Personally, New Years’ Eve isn’t my favorite holiday.  I think of doing taxes, of what I haven’t accomplished this year, what I need to accomplish next year… but every year, our guests jolly me into appreciating the holiday more than I would were we not innkeepers. After all, 2012 sounds more well-rounded than 2011.  I like even numbers. THERE WILL BE FIREWORKS at the beach, in view from Boreas, on New Years Eve!! I almost forgot!

The Christmas tree is still fresh and lovely for some reason (Bill takes good care of the tree!) and we haven’t tired of the decorations so prettily placed by our decorating crew the first weekend in December. We had a great time decorating this year. This year was extra special with a sweet blend of family and beloved guests who are now family too. We are hoping that we fill up for New Years’ weekend. We are always filled up after Christmas but not this year! Groupon and Living Social may be the reason—people shopping for bargains.  Frankly, for what Boreas offers, we are a bargain! But we’re offering the Carpe Diem, Walk-in Special rate starting today. $150 for luxury and pampering! Even the cottage is open this weekend.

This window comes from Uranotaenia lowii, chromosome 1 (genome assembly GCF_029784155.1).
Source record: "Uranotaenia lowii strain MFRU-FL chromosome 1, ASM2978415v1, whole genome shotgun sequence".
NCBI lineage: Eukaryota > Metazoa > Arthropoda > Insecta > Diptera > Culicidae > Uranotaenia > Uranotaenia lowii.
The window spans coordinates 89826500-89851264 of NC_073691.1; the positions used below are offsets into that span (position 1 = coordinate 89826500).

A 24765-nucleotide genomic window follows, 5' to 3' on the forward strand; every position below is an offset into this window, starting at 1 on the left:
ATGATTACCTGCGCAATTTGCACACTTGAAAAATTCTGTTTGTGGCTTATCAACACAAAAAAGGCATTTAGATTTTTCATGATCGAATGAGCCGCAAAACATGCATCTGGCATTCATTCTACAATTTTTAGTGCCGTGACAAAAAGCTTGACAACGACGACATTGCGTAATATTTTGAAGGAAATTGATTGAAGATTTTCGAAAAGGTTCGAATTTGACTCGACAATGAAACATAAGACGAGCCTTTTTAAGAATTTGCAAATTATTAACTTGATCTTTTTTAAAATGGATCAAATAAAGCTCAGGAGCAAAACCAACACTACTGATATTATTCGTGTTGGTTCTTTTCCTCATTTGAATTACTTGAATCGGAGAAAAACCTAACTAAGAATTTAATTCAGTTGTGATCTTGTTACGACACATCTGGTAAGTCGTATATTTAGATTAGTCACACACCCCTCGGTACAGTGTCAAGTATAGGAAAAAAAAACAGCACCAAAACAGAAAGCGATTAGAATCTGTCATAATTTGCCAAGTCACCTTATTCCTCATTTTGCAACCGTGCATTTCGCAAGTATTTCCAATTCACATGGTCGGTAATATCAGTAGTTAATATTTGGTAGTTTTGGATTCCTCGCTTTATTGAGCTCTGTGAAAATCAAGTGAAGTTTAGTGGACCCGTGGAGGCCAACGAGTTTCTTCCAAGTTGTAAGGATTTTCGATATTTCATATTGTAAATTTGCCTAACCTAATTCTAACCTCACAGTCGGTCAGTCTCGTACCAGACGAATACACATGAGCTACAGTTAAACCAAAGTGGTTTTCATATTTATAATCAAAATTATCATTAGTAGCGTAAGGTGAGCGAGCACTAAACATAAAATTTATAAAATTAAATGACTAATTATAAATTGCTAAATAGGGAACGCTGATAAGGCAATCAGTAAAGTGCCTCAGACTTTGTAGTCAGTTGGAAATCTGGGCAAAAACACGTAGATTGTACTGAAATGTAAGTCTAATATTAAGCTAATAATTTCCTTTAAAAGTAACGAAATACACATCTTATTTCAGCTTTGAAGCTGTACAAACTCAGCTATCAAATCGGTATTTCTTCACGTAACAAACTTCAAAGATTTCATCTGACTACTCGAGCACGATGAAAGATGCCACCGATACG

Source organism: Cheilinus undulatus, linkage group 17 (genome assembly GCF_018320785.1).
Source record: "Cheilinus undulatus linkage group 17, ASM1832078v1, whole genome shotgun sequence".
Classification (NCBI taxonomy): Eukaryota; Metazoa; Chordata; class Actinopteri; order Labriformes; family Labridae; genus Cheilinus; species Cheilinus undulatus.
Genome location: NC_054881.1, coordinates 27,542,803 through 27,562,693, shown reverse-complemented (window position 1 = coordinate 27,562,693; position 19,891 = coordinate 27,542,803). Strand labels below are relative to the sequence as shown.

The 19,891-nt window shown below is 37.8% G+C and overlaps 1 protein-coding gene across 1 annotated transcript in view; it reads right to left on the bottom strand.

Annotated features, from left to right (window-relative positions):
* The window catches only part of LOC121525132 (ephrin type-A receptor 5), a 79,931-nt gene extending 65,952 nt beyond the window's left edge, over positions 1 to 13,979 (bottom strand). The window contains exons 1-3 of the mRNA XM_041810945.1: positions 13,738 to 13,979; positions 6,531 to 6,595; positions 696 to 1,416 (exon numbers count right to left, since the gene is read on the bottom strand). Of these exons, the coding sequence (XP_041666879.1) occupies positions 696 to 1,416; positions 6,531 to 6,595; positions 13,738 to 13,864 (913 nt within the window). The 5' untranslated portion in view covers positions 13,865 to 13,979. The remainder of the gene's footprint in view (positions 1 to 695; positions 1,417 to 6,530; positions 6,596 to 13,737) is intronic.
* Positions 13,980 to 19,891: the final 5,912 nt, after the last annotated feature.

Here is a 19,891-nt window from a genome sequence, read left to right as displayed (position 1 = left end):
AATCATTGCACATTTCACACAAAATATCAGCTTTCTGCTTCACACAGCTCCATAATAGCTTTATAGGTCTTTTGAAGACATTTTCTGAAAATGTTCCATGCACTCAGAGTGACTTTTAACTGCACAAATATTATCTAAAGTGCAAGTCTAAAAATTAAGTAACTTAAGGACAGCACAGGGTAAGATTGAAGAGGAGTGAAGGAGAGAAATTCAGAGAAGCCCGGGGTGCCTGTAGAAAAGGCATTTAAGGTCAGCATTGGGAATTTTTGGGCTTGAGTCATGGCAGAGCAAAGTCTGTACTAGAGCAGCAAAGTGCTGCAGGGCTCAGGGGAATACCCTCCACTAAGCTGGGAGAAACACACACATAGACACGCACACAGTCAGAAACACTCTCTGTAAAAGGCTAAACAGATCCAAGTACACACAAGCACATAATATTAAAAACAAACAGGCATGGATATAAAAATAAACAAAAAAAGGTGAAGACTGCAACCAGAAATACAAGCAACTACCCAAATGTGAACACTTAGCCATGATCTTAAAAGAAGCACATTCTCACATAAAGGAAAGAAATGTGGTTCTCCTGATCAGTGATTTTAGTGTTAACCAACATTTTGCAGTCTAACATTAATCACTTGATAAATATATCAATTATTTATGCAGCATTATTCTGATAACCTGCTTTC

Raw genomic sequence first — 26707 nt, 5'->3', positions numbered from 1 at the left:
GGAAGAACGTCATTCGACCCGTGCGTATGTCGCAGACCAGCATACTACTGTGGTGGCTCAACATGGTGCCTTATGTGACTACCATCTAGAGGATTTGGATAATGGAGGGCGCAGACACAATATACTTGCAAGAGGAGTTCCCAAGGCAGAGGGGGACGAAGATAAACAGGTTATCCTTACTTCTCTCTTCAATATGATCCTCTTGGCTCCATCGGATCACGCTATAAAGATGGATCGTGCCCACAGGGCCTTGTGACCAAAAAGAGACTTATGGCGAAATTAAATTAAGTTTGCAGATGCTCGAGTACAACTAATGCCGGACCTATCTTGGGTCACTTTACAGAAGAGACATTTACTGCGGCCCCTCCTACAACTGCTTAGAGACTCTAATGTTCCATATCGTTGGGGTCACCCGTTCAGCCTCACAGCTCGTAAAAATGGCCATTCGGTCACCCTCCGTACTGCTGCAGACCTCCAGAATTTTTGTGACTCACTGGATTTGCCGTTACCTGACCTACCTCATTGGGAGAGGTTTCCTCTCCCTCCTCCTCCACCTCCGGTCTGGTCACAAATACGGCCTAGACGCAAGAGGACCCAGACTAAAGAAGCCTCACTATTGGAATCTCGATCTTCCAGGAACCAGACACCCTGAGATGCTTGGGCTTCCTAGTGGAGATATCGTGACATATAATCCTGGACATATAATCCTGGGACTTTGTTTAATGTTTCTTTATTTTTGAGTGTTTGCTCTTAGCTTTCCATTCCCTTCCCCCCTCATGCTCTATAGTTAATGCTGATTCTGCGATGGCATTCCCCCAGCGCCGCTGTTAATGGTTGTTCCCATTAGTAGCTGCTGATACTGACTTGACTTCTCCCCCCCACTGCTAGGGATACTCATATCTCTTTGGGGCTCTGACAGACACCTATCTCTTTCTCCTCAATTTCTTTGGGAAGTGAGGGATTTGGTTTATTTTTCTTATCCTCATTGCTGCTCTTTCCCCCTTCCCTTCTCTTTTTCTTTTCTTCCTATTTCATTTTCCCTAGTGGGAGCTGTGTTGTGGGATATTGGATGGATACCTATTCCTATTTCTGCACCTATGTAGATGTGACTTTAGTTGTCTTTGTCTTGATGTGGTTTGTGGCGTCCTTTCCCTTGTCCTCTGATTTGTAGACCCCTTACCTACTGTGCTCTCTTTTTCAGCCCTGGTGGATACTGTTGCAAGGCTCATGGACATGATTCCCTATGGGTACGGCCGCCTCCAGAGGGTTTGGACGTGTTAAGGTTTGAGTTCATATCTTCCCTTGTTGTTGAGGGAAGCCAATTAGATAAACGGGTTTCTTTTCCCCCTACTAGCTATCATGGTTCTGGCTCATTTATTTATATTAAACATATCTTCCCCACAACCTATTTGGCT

Our guest list so far is a fun one and Odell will be here to help us dismantle the decorations if we can work around our desire to watch football…at Mark and Helen’s Lost Roo, of course!  Go DUCKS!  Everyone is invited to take DOWN the decorations with us and go to The Roo!

Fresh Dungeness Crabcakes and Champagne on Sunday morning, New Years’ Day, sounds pretty perfect for one of our FOUR courses, and Bill will do beautiful work on the crab cakes as always and I will bake pastries, whip up sauces and make the fruit entrée glow so that consuming all that vitamin C seems very sexy.  Well…it is! But I hope that if it’s going to be cloudy this week end, that it is also stormy so we can feel comforted by the fireplaces.  But I also hope that there is a break in the weather so we can go for a fresh walk to start the New Year. We have been fortunate with fine weather this fall.

Come stay with us this weekend at the prettiest inn on the Long Beach Peninsula—featherbeds, down comforters, fireplaces, fine and fancy breakfast fare, freshly baked brownies, and the incredibly-wonderful-almost-brand-new hot tub for two with a little aromatherapy—mint and eucylptus, to soften your skin. Boreas Bed & Breakfast Inn is posh but hip, fun, but mellow and very food-crazy with a great location on the beach in Long Beach Washington.  Relaxation is the best way to start the next banner year—2012!  Happy New Year!